FAQs and Resources for Reaching the Special Needs Community

We have broken down some of the most common characteristics of differently-abled people who are likely to be part of your church family. While this is by no means an exhaustive list, it is an excellent example of the approach you can take to most effectively communicate with every single member of your church.

Autism Spectrum Disorder (ASD)

Autism Speaks defines ASD as “a broad range of conditions characterized by challenges with social skills, repetitive behaviors, speech, and nonverbal communication.” It goes on to note that 1 in 59 children have an ASD diagnosis, which means the odds of working with a child with ASD in your church are high. So what are the best ways to communicate with someone on the spectrum?

The first thing that is important for you to remember is that while someone with ASD may appear to be typical, their needs are authentic. If you’re working with a child, find out some information about them beforehand to aid in your initial interaction. For instance, you might ask the child’s parents if the child has a favorite book or television show. Remember, many people with ASD do not follow typical conventions when it comes to social interaction. The person may not make eye contact, may rock back and forth while speaking or listening, or may show little regard for your feelings or opinions. Try not to take this personally, and continue to pursue the conversation so the person you’re speaking with can have their questions answered and their needs met.

Don’t forget that ASD is a spectrum—this means you can put two people with ASD side by side and see a vast range of varying needs. While you cannot assume the needs of one person are also the needs of the next person, you can be confident that every person with ASD does want to be treated with respect and shown the same consideration you would give anyone else in your church.

Physical Disabilities

People whose needs are primarily rooted in physical disabilities are similar to those with ASD in that their needs will vary widely, depending on the areas in which they need the most assistance. Perhaps the most important thing to remember is that a physical impairment does not necessarily mean a cognitive impairment is also present. Many times, you will find that someone with a physical disability is just as capable and independent as their typical peers, and only needs some assistance in navigating the physical terrain.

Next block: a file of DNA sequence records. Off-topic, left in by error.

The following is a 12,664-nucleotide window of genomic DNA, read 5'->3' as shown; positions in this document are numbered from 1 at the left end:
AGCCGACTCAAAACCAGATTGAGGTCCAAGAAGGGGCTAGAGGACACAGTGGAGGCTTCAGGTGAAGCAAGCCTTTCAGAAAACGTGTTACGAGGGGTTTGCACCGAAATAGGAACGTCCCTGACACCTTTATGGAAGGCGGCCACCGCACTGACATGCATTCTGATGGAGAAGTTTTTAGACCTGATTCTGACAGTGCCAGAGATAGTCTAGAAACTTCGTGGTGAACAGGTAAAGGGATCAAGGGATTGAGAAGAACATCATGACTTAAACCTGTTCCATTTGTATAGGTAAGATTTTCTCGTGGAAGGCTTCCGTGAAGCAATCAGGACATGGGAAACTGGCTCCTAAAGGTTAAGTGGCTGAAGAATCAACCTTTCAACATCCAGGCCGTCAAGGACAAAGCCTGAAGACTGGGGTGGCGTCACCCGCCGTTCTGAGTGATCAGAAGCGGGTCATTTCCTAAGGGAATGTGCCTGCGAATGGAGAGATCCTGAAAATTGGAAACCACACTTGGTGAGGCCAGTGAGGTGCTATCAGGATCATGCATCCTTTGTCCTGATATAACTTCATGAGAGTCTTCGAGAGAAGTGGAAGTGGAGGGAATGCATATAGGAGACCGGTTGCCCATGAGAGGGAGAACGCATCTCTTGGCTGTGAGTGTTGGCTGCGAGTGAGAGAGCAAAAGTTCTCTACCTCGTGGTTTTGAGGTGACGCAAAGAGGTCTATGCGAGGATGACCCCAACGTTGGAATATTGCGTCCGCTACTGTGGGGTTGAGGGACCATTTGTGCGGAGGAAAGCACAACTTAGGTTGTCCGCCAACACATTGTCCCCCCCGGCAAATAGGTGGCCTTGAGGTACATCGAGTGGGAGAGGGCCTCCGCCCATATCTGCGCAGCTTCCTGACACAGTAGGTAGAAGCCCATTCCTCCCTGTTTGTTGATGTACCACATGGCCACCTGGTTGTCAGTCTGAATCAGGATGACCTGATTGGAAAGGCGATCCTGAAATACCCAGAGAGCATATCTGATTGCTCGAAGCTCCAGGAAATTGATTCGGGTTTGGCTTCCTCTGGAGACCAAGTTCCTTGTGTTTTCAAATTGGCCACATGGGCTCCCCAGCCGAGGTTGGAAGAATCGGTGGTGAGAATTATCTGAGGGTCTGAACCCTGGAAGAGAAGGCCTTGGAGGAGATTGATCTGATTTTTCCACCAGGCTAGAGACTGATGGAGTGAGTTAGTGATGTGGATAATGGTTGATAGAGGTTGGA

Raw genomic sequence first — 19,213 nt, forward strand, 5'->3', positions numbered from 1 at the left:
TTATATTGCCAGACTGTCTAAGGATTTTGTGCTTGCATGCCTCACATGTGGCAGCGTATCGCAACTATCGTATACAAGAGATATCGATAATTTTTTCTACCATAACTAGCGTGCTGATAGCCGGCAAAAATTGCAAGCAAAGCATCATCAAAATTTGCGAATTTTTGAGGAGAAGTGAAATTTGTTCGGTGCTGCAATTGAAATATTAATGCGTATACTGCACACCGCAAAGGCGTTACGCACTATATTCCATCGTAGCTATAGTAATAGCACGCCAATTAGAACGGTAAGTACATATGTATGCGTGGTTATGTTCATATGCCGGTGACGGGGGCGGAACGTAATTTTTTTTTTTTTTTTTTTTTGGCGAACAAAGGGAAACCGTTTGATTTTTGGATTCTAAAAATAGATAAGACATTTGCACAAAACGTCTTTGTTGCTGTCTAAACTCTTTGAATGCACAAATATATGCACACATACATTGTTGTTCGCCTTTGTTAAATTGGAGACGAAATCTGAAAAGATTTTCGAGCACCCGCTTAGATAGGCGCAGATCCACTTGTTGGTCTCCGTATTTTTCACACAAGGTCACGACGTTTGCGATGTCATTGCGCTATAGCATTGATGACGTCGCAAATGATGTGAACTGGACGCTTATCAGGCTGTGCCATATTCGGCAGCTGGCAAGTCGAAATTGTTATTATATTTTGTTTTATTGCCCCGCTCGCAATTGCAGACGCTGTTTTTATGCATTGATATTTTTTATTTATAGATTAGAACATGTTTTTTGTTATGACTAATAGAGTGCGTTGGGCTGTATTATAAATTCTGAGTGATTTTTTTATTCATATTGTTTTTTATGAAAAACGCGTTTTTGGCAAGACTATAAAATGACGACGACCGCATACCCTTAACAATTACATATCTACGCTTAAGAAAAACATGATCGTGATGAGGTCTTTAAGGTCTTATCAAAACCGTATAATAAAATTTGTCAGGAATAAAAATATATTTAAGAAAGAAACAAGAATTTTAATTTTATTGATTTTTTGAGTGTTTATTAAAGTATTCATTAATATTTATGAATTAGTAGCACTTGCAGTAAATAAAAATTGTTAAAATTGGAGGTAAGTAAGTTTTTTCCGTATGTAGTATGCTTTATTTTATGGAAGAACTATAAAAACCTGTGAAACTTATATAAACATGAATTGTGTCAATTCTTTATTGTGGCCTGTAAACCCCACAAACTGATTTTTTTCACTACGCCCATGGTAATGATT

Handling physical disabilities is where your church must stay up-to-date on information like the standard width for wheelchair-friendly doors; how to place ramps in convenient, usable locations; and how many accessible parking spaces need to be available at all times. Make sure that your signage clearly marks which restrooms can accommodate assistive devices and wheelchairs, and where the elevator is at (if your church has multiple floors). Create specific areas in your worship center for people who are using wheelchairs or other assistive devices, like crutches, to navigate to and worship from safely.

When you send mass communications to your church, be sure to include information about accommodations for physical needs. Indicate whether stairs are the only option or if elevator access is nearby, and what kind of emergency services and resources are directly available in the event of a fall or other injury.

Complete or Partial Hearing Loss

If you have members of the Deaf Community in your church family, you will want to ensure that you tailor your communication to suit their needs. We mentioned having adequate signage that indicated accommodations for physical needs. It is equally important to have signs that direct people around your church in general, especially if they are unable to hear and may have difficulty getting directions from someone. Make your signage clear and err on the side of having too many signs instead of having too few.

It is also a good idea for your staff to learn some common phrases in American Sign Language, also known as ASL. Not every Deaf person speaks ASL, but having some phrases ready for those who do can be helpful. Otherwise, be prepared to write or text your answers to a Deaf person in need of information. Many Deaf people prefer to write or text, as it is a universal method of communication, regardless of whether someone can read lips or sign.

When you are speaking to a Deaf person, talk normally! You do not need to speak more slowly or loudly unless the person asks you to do so. Try not to cover your hands with your mouth in case someone is reading your lips, and make an effort to have your conversation in a room that is well-lit, so the person you are speaking with can see you, a translator, or a written message.

There are all types of special needs and hundreds of ideas on communicating with every person in your church. Take some time to do your research on the best ways to effectively reach people or families with special needs, and watch your church family grow in immeasurable ways.

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